Clean up after ourselves and the rest will follow

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We all have a role to play in keeping Edinburgh beautiful, argues city environment leader Robert Aldridge

Last August, members of a community in southwest Edinburgh made the news when they got together and approached the council for help to spruce up their neighbourhood. Using social media to upload photos of hotspots people wanted to see tackled, their efforts resulted in the Clovenstone Improvement Campaign, a day-long clean-up jointly run and supported by residents, the council and Prospect housing association.

After a patch of ground was cleared by council staff, a group of around two dozen civic-minded local residents teamed up to clear the area of litter, trim hedges and cut grass on communal back greens.

The “Go Clovie” battle cry was first sounded by local resident Samantha Ann McFarlane. Such was the first event’s success, she is now setting up a dedicated Clovenstone Environment Group and is busy working on plans for the next clean-up this summer.

Speaking at the end of the first Clovenstone clean-up day, Sam said: “When you live in areas like this, the council can come and do things but if your neighbour or someone you know has done it, you will be less likely to watch it being vandalised.

“People take more ownership and responsibility for areas that they have worked for themselves. No-one is getting paid for this. Everyone has come out on his or her own time. We all live here so we all want to make it better. I am very pleased with the results.”

What’s happening in Clovenstone may have generated media coverage, but it’s certainly not the only place in Edinburgh whose residents are keen to contribute to the positive look and feel of their neighbourhood.

In fact, local participation is nothing new at all. For example, in my own ward, the North Bughtlin Tenants Association has spearheaded excellent clean-ups alongside local housing associations, the council and the British Trust for Conservation Volunteers. All neighbourhoods also run regular action weeks, which see the council, residents, community groups, businesses and schools joining forces to tackle particular hotspots or local problems, including littering and graffiti.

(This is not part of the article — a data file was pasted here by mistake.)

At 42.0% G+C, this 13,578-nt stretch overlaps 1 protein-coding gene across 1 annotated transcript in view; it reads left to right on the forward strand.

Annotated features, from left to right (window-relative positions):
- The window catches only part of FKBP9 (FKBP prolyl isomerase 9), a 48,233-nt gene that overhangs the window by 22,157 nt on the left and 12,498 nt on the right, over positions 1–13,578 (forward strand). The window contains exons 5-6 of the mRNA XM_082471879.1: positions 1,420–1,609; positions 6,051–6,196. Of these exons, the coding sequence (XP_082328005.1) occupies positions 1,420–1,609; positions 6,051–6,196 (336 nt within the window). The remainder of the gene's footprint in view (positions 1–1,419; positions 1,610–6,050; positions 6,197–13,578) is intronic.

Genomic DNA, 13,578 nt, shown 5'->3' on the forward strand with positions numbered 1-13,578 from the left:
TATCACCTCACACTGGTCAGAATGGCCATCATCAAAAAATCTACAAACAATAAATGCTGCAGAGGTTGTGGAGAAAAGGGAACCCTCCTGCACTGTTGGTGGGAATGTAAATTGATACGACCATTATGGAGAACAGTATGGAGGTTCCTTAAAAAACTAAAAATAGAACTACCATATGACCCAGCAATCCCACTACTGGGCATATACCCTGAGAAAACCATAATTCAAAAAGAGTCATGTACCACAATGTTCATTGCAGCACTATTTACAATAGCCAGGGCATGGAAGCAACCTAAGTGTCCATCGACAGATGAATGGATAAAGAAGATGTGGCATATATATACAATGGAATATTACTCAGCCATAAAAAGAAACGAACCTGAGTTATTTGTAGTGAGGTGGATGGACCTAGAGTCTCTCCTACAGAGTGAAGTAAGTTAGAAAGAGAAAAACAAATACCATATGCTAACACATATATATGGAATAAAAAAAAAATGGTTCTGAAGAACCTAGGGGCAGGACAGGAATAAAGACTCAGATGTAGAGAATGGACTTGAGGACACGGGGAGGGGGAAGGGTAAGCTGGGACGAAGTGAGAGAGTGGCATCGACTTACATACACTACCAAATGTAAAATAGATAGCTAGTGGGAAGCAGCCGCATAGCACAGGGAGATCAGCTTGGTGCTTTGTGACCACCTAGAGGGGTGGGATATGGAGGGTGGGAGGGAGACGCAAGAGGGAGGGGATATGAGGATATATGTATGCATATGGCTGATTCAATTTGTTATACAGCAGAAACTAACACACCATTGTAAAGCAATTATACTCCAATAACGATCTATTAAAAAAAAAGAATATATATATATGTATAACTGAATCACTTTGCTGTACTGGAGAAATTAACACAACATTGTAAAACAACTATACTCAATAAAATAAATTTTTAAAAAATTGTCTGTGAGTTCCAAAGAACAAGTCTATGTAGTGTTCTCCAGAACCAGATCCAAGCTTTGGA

The council’s neighbourhood teams will soon mark April’s National Spring Clean month by offering community clean-up kits (comprising litter pickers, bins, gloves and so on) plus assistance to dispose of the rubbish collected.

Neighbourhood partnership meetings provide regular opportunities for residents to raise concerns or highlight issues, and we are very keen to encourage people to let us know about problems as and when they arise, so that we can deal with them swiftly.

This shared sense of pride in one’s community and the environment we all live and work in is central to the council’s ongoing drive to keep Edinburgh as clean and tidy as possible. As we know from the great response we’ve had to our volunteer snow wardens scheme, with more than 50 volunteers already recruited, many people feel very strongly about their community and want to play an active part in looking after it.

Of course, it’s ultimately the council’s responsibility to maintain street cleanliness standards, but I would argue that everyone who lives in, works in or visits Edinburgh has an equally important civic duty to perform. After all, it’s not the council dropping the litter in the first place.

If people dealt with their rubbish properly by using the on-street bins we could dramatically reduce the amount our teams collect. A staggering ten tonnes of litter is dropped in the city centre every week, and it costs nearly £2.5 million a year to clear up.

It must be said that the majority of people do dispose of their litter responsibly, but for those who don’t, the challenge is to find the best way of persuading them to alter their behaviour.

Early intervention, as in so many areas, is very important and we invest a lot of time visiting schools and talking to pupils. We hold regular workshops and assemblies, getting pupils to discuss what motivates people to drop litter and why littering is a problem.

This work by our environmental education team has paid off, with projects winning national awards, such as Currie High School’s lunchtime litter initiative in 2007.

Our overriding aspiration is to keep Scotland’s Capital looking her beautiful best. I am glad to say the vast majority of residents and visitors play a really important – and much appreciated – part in helping us achieve this goal.

As Sam McFarlane puts it: “It starts from your own front door. If you want others to care about your area and keep it looking nice, you have to show that you care about it yourself.”